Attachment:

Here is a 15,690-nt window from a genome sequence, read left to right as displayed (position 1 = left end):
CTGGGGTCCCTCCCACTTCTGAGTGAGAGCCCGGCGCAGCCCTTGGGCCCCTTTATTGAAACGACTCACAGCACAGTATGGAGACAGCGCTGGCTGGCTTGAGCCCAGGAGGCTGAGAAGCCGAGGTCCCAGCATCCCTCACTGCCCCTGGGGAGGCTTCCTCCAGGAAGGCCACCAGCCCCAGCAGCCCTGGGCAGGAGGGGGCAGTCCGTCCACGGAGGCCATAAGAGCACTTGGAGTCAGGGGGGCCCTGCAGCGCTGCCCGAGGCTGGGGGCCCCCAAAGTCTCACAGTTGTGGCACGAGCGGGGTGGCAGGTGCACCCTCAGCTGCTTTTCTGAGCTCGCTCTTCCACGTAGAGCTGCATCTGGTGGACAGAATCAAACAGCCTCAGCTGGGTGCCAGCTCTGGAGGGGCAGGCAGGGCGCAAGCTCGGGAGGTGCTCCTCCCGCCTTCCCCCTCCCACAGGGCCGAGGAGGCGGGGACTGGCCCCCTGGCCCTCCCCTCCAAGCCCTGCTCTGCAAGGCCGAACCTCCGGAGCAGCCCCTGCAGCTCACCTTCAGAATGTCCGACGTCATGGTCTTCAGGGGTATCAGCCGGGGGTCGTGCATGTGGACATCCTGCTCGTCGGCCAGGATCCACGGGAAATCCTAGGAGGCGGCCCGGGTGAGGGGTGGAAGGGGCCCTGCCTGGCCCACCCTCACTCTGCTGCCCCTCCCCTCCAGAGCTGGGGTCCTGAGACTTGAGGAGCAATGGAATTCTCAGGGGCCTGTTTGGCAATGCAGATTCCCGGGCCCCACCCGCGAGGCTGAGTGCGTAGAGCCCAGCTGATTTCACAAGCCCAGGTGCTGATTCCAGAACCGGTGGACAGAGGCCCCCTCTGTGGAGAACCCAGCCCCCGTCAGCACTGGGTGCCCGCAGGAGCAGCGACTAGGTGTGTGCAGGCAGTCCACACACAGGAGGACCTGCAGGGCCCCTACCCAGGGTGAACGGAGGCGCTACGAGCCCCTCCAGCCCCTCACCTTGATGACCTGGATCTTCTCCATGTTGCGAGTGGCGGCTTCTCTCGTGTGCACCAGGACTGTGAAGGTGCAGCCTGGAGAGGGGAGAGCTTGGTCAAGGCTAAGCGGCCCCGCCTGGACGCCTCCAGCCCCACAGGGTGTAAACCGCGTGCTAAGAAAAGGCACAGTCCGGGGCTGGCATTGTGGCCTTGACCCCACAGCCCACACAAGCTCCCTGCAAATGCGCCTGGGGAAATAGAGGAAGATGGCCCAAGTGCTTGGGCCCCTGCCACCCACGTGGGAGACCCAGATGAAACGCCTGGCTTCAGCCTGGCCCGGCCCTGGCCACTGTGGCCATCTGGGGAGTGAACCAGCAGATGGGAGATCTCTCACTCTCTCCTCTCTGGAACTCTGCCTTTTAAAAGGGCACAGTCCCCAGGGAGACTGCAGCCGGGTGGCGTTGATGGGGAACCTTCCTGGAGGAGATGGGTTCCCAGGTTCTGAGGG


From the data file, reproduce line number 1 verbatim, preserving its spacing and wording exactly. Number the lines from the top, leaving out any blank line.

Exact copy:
Here is a 15,690-nt window from a genome sequence, read left to right as displayed (position 1 = left end):